08 Mar 2021 • Insights
‘We face mansplaining, sexual harassment and not being given the same credit as male colleagues’
In line with this year’s International Women’s Day theme ‘Choose to Challenge’, women designers speak out about the challenges they’ve faced in a profession dominated by men.
How do you draw attention to the achievements of women designers on International Women’s Day without labelling them as such? Their male counterparts aren’t labelled ‘men designers’, after all; they’re just ‘designers’. As product designer Inga Sempé related in our publication What I’ve Learned: Twenty-Eight Creatives Share Career-Defining Insights: ‘I’ve been invited to take part in stories about women designers, whereas there is never a story devoted exclusively to men designers – it’s just not logical. If you are a designer and a woman, you are regarded as a woman designer and not just a designer.’
These of Sempé’s statements were preceded by another: ‘I think women can be just as misogynistic as men.’ But does it really stem from misogyny? Couldn’t this tendency be simply the result of women trying to make a name for themselves in an industry dominated by men? Isn’t it the same reason we celebrate International Women’s Day in the first place? An event that, as stated on the official website, celebrates ‘the social, economic, cultural and political achievements of women. The day also marks a call to action for accelerating gender parity.’
This year’s International Women’s Day theme is ‘Choose to Challenge’. We’re reminded of some of the women with whom we’ve talked over the years who have specifically spoken out about the challenges they’ve faced as women designers. Or rather, ‘fantastic designers – who happen to be women’.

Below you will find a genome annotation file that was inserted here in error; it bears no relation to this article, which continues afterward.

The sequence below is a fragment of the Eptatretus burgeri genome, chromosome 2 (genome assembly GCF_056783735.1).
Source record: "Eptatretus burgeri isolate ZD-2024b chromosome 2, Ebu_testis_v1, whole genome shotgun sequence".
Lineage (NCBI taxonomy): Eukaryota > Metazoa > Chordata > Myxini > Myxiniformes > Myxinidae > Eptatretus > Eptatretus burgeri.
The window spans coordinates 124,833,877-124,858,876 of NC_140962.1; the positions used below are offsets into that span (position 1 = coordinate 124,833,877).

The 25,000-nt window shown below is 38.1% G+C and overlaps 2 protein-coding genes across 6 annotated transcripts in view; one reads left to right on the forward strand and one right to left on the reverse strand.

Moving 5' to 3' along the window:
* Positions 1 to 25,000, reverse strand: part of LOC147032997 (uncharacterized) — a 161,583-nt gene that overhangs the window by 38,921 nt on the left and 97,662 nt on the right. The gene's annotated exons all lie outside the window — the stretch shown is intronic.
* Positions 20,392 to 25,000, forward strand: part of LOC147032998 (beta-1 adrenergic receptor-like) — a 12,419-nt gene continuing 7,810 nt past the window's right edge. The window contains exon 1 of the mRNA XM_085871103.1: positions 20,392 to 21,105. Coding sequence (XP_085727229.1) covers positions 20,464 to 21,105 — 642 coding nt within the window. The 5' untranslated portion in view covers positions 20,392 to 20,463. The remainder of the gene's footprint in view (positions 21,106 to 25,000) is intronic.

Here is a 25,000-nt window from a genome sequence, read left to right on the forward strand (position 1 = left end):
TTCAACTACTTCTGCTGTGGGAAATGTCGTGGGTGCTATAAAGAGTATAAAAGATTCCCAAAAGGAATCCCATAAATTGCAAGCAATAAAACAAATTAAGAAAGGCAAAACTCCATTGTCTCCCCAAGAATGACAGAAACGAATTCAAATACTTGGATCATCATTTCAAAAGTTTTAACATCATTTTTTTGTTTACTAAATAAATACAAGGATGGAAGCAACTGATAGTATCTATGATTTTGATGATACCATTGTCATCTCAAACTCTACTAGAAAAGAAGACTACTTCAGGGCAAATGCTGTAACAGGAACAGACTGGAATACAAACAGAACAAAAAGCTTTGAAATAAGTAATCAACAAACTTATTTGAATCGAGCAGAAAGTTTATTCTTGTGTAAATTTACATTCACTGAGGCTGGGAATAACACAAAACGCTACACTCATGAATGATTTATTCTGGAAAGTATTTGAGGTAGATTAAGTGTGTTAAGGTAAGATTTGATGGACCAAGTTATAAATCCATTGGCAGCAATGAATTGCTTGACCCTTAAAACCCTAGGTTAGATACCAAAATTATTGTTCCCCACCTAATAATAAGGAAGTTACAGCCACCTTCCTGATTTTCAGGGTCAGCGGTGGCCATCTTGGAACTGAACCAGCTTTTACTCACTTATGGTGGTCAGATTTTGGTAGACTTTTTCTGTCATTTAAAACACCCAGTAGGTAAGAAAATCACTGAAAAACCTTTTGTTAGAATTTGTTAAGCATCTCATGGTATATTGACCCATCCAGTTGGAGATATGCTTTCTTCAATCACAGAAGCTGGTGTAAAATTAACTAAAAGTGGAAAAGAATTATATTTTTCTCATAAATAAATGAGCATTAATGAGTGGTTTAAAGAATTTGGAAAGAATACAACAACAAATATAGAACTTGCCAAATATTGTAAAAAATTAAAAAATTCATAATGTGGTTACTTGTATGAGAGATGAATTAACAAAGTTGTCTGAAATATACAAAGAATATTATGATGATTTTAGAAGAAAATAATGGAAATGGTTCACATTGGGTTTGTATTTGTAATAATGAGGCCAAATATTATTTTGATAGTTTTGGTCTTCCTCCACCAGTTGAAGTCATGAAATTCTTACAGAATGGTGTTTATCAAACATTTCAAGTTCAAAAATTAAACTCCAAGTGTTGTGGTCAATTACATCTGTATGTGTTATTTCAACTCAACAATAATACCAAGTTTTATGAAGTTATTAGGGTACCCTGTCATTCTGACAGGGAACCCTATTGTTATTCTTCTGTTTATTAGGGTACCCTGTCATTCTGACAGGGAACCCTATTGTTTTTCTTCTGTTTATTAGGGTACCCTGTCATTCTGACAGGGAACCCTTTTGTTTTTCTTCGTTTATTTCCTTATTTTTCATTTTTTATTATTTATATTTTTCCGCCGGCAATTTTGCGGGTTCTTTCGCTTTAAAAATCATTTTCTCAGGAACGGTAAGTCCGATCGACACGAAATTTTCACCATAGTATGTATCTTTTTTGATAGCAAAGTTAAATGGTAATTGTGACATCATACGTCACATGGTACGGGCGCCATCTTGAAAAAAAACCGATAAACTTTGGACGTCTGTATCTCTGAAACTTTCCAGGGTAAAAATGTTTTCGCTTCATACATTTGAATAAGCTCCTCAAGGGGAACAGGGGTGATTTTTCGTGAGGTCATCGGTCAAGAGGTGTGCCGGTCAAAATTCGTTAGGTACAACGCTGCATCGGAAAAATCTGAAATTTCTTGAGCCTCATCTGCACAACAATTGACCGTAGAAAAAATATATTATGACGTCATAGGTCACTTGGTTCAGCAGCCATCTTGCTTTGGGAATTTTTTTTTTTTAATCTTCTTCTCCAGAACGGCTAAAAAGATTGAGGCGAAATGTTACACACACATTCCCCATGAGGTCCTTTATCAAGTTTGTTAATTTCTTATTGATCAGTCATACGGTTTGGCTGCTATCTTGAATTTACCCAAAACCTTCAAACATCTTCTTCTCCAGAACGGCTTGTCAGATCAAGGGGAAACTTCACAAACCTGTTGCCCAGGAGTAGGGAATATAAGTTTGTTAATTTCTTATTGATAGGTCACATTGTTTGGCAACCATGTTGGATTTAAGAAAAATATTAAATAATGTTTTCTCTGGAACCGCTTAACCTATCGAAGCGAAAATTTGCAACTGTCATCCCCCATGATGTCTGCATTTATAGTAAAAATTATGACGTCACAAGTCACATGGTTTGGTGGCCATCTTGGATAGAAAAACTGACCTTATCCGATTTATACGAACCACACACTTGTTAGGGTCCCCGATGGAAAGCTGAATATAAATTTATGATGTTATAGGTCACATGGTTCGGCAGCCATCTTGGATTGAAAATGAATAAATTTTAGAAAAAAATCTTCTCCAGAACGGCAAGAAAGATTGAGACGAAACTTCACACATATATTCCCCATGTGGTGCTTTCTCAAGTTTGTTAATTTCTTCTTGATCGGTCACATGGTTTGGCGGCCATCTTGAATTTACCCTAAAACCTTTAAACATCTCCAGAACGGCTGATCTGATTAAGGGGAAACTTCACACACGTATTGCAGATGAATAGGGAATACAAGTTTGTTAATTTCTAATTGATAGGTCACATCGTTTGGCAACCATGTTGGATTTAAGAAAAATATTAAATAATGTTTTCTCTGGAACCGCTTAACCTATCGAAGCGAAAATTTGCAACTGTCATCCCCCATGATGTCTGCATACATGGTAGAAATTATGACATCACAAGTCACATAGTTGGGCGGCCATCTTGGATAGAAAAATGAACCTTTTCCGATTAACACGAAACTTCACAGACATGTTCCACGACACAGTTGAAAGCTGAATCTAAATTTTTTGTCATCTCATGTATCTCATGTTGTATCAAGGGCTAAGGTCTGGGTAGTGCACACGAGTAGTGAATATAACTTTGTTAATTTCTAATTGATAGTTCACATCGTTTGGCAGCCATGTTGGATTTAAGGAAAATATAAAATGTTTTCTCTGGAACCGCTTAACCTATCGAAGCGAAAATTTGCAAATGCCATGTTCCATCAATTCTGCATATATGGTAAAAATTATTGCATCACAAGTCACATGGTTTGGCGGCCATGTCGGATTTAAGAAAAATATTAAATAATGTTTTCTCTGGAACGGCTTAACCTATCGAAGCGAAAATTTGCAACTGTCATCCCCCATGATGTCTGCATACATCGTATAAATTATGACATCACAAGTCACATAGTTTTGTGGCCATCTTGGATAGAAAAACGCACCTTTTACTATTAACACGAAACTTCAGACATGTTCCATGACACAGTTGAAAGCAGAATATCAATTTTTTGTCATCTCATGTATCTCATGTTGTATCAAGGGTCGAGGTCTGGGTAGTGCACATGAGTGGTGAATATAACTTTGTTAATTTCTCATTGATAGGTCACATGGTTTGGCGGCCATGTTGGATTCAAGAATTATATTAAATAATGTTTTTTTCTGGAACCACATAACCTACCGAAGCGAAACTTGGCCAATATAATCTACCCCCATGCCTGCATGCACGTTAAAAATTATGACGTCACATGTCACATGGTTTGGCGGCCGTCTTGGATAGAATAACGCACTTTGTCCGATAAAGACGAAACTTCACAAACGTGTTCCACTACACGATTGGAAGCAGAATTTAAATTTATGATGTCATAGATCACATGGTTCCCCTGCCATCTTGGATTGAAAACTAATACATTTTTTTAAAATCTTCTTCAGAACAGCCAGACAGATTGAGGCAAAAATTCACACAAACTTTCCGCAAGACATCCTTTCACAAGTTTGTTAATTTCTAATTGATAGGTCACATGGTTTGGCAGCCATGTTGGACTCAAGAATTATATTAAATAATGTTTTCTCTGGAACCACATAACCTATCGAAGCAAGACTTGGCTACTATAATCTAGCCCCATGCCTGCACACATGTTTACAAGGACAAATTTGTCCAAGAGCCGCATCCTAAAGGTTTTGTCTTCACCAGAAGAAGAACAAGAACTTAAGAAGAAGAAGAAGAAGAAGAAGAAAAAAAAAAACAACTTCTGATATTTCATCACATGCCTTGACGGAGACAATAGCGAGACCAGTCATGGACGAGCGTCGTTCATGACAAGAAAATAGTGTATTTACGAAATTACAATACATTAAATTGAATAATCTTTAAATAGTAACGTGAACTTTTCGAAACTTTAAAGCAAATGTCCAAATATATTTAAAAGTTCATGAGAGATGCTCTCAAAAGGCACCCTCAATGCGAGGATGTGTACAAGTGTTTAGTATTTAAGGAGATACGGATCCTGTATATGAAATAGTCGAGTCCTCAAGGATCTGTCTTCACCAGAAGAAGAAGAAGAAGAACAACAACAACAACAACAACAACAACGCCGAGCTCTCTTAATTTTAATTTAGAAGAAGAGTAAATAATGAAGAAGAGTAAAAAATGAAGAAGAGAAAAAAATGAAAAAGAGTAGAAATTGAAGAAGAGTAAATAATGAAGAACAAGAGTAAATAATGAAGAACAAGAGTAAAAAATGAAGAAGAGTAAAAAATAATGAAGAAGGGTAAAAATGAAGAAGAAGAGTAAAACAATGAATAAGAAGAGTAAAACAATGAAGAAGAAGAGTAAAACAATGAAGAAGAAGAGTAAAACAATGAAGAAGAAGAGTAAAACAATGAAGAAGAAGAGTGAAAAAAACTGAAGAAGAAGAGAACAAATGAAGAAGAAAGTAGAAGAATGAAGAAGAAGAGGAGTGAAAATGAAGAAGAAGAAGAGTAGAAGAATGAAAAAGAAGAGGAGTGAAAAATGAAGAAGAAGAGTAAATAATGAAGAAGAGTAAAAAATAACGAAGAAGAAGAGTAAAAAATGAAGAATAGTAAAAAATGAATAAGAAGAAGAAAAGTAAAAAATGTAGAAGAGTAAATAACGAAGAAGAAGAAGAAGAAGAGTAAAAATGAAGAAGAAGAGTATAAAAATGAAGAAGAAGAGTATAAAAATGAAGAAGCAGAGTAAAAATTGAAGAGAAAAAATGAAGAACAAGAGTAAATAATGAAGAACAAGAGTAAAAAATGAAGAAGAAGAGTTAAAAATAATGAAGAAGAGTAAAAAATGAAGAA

Mariana Ordóñez Grajales – Comunal
Mexico City-based practice Comunal – founded by Mariana Ordóñez Grajales (left) and Jesica Amescua Carrera – collaborates closely with communities across Mexico to improve habitability in rural areas.
‘In our professional life we face daily challenges for being young women, such as mansplaining, sexual harassment and not being given the same credit as our male colleagues. Beyond our personal experience, our country is facing a level of violence against women never seen before. In 2019 there were almost 3,000 victims of femicide in our country; in December alone there was one every 27 hours. Being a woman in Mexico is resistance. Being a woman who works in a highly patriarchal industry is resistance. From Comunal we shout #VivasNosQueremos! #NiUnaMás! (#LiveWeWant! #NotOneMore!).’ (Frame 133)
From multinational headquarters to co-working start-ups, Peach’s human-centric designs can be found across continents for clients such as Vitra, Kvadrat, Microsoft and Deloitte.
‘The construction industry once found any female presence on site a joke, and the success of a
woman rising through the ranks was undermined by chauvinistic comments . . . I now see waves of change. I hear people calling time’s up on inequality and sexism in the workplace. I welcome these calls, because as a designer particularly passionate about workplaces, I know a happy and productive workplace is also an equal, inclusive and safe one.’ (Frame 101)
Mónica Ponce de León – MPdL Studio
Balancing her practice MPdL Studio with her role as dean of Princeton School of Architecture, Venezuelan-born American architect and educator Mónica Ponce de León is known for, among other things, her work with digital technologies.
‘Architecture and robotics are two male-dominated fields. What can the younger generation learn from my experience? Never take no for an answer. When you hear ‘no’, always ask ‘why not?’
‘The stereotypical attitude that ‘only experts can use the tools’ continues to loom large, and there’s still a tendency to limit access to those ‘in the know’. Those ‘in the know’ tend to be male and white. I’ve worked hard to break these stereotypes and make tools available to anyone willing to use them. I think that experimentation and misuse of tools is essential for architecture and technology to evolve. If we continue with the ‘expertise’ model, architecture will never change and will always be exclusionary. (Frame 137)